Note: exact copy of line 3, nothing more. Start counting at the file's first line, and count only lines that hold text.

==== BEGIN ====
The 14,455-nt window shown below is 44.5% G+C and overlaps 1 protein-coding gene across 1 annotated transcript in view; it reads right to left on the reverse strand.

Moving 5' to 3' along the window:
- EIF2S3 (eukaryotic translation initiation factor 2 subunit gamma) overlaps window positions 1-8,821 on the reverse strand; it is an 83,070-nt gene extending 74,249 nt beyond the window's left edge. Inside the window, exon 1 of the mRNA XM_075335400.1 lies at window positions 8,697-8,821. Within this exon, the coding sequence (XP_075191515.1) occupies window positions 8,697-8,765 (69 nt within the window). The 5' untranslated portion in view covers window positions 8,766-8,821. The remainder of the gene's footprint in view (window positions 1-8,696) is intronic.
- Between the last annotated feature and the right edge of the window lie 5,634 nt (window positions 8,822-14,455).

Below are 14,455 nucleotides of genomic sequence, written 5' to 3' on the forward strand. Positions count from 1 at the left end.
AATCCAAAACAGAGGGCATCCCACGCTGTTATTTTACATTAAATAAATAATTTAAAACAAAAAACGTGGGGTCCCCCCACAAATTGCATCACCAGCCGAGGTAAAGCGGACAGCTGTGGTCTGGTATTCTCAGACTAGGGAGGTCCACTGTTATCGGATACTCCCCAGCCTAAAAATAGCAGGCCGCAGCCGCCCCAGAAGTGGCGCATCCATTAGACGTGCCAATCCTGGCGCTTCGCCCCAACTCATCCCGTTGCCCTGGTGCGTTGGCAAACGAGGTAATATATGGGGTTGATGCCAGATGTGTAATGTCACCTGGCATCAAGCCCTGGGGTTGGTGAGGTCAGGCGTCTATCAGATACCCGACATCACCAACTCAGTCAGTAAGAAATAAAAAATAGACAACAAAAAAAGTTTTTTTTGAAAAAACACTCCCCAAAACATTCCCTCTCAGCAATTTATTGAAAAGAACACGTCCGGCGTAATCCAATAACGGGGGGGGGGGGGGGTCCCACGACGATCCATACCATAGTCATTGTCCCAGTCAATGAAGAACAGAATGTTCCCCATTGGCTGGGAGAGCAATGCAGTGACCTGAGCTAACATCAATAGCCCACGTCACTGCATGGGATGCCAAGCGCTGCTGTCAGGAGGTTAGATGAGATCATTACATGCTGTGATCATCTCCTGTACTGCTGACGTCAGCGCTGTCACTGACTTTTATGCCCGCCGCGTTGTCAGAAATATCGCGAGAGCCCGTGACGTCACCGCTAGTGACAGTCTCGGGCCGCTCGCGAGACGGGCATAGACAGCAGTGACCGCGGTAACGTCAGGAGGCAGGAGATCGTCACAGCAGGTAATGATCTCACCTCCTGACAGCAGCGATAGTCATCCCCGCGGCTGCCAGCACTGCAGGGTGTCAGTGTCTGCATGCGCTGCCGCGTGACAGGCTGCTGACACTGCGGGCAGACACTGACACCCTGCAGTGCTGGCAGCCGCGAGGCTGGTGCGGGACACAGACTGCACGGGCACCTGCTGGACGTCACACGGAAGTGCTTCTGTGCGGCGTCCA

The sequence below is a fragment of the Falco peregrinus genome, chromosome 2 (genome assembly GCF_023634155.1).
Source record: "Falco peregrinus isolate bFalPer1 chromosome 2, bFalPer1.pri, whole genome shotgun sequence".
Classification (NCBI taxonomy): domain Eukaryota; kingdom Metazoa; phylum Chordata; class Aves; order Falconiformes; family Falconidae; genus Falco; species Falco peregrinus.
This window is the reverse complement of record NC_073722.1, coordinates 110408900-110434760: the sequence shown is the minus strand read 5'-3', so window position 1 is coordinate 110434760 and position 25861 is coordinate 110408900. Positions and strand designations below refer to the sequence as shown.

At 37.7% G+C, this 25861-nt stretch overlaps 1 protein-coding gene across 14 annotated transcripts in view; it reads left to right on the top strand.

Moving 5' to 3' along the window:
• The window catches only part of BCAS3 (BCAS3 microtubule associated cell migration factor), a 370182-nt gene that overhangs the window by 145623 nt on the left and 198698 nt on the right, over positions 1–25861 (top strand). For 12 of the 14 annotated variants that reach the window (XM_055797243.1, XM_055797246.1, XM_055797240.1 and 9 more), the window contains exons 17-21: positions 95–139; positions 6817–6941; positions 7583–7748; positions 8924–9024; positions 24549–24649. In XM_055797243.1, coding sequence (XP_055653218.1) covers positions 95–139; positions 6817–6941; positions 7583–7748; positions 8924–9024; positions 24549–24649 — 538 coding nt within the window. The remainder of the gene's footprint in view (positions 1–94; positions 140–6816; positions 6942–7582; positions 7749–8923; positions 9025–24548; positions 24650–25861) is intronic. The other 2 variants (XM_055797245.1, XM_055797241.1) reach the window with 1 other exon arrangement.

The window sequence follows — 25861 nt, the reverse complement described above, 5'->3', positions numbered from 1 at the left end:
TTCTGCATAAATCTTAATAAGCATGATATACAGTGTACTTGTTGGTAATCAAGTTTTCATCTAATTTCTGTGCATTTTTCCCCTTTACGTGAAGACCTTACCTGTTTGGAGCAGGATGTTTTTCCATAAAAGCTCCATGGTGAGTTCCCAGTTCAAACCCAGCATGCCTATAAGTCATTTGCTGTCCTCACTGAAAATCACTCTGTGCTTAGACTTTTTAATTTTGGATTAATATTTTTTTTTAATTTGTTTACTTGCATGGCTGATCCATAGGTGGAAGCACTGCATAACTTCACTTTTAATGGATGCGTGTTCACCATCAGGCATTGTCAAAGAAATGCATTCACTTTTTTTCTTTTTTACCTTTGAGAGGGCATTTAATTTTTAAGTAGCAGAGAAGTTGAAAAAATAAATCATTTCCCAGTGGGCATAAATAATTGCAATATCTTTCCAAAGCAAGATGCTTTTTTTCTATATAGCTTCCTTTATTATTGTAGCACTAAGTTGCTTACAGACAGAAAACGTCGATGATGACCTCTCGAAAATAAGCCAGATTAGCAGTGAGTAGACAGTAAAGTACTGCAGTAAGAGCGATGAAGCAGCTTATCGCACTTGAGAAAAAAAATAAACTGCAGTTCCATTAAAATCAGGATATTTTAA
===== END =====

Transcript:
- EIF2S3 (eukaryotic translation initiation factor 2 subunit gamma) overlaps window positions 1-8,821 on the reverse strand; it is an 83,070-nt gene extending 74,249 nt beyond the window's left edge. Inside the window, exon 1 of the mRNA XM_075335400.1 lies at window positions 8,697-8,821. Within this exon, the coding sequence (XP_075191515.1) occupies window positions 8,697-8,765 (69 nt within the window). The 5' untranslated portion in view covers window positions 8,766-8,821. The remainder of the gene's footprint in view (window positions 1-8,696) is intronic.